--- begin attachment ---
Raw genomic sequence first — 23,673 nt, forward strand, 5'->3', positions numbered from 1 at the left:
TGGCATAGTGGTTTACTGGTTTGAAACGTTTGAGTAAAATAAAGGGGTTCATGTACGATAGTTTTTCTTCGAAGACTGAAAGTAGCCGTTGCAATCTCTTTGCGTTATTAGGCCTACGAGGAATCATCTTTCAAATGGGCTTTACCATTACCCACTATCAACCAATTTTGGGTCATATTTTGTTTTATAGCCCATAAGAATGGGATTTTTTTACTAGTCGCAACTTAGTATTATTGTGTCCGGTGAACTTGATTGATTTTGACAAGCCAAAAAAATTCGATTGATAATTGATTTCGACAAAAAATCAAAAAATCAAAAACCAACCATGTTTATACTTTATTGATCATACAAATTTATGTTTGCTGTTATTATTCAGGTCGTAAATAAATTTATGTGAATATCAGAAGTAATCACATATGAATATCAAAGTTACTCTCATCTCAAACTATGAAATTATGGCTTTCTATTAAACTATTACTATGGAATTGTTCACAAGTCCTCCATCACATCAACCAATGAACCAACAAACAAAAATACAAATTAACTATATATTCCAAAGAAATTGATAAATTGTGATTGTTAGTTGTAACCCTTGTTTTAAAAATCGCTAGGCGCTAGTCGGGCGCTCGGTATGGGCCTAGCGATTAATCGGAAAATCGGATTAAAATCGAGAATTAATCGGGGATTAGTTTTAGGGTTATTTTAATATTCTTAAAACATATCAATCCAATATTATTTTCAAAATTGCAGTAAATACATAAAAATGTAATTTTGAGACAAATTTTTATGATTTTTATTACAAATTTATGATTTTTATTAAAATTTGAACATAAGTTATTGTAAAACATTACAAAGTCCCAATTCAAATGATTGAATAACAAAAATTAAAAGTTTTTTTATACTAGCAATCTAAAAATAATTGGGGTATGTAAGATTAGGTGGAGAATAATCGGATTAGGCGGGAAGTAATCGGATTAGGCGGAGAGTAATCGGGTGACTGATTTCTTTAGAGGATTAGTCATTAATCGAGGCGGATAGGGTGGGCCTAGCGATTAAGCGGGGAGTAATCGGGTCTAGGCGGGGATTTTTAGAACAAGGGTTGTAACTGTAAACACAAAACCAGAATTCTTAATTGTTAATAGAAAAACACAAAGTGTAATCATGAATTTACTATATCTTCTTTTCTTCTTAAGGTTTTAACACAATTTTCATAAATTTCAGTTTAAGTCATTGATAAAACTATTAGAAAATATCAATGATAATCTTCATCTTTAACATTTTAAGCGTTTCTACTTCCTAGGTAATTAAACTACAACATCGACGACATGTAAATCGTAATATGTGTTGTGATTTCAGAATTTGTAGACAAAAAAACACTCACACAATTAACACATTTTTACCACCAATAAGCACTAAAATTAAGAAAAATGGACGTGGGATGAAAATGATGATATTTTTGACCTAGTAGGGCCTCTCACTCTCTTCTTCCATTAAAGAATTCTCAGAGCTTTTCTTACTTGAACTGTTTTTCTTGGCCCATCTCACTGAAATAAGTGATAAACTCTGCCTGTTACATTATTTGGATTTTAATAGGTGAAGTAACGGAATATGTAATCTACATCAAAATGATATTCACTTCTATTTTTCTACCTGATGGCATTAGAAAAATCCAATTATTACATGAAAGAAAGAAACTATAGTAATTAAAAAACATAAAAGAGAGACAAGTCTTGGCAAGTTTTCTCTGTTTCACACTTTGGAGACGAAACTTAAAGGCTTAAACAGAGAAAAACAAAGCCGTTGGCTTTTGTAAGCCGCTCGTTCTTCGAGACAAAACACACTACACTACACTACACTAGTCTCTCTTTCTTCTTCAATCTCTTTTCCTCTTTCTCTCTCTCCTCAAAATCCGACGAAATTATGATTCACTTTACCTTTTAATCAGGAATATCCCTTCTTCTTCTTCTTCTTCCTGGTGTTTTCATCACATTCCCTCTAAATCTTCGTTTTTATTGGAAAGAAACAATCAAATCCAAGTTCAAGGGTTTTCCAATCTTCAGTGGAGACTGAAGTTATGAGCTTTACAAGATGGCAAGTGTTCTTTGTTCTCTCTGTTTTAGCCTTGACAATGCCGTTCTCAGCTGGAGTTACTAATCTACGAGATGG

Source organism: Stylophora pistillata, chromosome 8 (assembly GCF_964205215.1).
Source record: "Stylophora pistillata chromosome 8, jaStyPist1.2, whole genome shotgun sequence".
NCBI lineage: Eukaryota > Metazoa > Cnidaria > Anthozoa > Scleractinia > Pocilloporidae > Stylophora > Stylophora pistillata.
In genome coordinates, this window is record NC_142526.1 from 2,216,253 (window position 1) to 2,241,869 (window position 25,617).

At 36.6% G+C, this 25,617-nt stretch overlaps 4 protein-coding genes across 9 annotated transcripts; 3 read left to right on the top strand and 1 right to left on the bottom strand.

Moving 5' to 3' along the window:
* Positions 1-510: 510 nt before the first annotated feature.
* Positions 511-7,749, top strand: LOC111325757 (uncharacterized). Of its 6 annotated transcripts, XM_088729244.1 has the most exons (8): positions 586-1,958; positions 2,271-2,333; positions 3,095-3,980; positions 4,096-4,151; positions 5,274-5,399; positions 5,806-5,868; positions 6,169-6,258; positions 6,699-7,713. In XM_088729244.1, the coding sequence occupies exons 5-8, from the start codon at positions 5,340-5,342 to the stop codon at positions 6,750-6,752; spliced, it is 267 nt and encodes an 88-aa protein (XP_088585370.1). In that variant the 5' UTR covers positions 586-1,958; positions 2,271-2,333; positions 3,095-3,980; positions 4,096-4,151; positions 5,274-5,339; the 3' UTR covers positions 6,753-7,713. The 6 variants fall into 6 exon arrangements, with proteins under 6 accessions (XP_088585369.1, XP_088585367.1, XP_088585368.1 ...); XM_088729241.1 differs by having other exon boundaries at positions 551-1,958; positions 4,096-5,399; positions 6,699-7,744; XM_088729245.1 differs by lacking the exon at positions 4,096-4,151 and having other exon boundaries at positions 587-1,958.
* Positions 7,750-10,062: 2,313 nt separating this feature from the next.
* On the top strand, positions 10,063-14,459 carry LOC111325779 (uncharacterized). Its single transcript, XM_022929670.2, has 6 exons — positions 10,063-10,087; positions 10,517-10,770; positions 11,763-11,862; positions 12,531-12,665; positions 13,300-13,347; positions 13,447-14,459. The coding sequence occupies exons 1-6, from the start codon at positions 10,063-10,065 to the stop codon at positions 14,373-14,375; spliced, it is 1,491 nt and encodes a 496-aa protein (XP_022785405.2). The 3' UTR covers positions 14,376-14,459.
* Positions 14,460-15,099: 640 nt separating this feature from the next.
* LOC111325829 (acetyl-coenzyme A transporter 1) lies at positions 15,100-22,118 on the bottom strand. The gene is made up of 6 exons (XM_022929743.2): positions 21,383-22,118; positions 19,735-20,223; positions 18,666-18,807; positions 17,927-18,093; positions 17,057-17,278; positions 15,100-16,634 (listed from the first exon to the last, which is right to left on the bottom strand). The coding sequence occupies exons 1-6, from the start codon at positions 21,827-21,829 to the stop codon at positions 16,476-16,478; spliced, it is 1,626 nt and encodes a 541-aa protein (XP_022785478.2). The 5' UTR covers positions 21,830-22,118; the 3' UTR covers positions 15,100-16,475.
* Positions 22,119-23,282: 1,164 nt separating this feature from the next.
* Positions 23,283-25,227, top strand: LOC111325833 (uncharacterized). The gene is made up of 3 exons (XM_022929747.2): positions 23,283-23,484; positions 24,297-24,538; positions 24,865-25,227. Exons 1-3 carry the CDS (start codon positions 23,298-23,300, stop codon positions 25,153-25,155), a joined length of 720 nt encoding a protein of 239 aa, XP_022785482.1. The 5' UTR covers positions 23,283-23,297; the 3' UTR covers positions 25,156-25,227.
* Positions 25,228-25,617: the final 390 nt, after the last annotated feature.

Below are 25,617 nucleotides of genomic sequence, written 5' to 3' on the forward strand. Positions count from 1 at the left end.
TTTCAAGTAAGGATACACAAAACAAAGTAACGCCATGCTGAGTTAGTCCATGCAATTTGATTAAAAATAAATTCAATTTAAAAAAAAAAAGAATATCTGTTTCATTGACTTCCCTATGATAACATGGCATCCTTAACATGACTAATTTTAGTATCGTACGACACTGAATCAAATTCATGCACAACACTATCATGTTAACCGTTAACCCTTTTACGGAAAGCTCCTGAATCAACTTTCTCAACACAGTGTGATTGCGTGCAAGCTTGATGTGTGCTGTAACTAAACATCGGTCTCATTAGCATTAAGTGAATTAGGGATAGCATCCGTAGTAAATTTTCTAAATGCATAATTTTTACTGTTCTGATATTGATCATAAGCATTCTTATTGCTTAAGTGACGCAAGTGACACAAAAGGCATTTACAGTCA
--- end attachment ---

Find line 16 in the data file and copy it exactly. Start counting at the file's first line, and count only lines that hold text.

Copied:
* Positions 23,283-25,227, top strand: LOC111325833 (uncharacterized). The gene is made up of 3 exons (XM_022929747.2): positions 23,283-23,484; positions 24,297-24,538; positions 24,865-25,227. Exons 1-3 carry the CDS (start codon positions 23,298-23,300, stop codon positions 25,153-25,155), a joined length of 720 nt encoding a protein of 239 aa, XP_022785482.1. The 5' UTR covers positions 23,283-23,297; the 3' UTR covers positions 25,156-25,227.